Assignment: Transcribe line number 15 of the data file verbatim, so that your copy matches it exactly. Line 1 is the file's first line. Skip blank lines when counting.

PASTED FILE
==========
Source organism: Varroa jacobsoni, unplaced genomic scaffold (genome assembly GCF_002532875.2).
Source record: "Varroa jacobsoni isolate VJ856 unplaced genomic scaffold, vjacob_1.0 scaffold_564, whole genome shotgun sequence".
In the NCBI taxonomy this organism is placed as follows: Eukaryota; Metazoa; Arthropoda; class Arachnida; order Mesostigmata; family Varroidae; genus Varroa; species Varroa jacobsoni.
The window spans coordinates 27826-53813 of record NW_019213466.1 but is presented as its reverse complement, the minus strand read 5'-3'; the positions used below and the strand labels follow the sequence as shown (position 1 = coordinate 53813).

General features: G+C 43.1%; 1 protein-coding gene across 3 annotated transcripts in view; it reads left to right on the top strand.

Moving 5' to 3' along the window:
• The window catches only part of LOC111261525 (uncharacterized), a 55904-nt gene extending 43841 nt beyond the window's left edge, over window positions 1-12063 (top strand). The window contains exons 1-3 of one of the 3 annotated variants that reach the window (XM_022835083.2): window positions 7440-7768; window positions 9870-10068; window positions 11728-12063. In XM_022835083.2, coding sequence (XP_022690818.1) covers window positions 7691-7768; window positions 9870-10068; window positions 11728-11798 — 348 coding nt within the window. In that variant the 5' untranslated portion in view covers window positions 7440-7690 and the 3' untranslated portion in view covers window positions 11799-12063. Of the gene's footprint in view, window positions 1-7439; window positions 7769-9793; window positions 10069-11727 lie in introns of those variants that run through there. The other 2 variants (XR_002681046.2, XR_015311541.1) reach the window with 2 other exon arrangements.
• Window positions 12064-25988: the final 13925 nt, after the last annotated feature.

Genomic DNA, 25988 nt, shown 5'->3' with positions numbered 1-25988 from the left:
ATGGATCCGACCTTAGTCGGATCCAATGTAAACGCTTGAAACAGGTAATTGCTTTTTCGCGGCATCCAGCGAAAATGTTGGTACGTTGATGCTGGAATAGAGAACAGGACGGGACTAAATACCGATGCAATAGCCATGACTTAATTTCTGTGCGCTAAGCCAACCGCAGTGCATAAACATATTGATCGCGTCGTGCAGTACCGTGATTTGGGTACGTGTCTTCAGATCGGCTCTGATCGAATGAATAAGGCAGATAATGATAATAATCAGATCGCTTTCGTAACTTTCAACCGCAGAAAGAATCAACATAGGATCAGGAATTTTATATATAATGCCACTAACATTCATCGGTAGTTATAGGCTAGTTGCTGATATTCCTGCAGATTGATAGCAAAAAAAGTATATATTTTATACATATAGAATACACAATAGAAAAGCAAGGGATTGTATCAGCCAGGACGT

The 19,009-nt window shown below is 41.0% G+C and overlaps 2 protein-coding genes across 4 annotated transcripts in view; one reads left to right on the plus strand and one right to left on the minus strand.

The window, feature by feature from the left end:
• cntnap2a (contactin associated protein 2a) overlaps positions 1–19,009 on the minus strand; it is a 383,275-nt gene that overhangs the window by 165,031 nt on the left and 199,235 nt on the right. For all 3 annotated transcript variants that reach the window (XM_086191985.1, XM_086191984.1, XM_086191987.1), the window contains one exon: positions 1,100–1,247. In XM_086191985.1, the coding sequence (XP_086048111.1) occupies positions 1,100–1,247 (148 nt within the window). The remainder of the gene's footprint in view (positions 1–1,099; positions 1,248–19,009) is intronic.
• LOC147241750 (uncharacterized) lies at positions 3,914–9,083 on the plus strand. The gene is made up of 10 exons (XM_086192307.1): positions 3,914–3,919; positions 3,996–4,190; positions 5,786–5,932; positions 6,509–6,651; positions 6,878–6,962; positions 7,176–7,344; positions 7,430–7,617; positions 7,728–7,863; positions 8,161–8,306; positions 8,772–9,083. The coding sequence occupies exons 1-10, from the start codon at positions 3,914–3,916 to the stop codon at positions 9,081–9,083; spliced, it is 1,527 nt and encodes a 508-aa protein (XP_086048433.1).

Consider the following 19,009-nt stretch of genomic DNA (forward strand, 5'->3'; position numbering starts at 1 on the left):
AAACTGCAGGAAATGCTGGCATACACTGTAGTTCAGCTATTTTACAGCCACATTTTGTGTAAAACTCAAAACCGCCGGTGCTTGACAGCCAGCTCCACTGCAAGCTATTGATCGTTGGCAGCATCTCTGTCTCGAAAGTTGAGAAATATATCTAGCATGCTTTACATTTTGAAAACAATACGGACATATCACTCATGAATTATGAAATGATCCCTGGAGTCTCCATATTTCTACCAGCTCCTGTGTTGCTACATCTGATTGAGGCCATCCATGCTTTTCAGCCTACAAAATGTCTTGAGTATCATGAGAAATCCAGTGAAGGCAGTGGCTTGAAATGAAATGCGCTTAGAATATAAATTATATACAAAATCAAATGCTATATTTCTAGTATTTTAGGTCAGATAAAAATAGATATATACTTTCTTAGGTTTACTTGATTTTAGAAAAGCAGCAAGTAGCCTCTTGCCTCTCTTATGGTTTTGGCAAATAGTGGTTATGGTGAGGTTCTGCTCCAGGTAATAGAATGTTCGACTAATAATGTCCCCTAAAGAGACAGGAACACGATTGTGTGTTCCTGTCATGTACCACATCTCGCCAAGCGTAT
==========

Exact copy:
Consider the following 19,009-nt stretch of genomic DNA (forward strand, 5'->3'; position numbering starts at 1 on the left):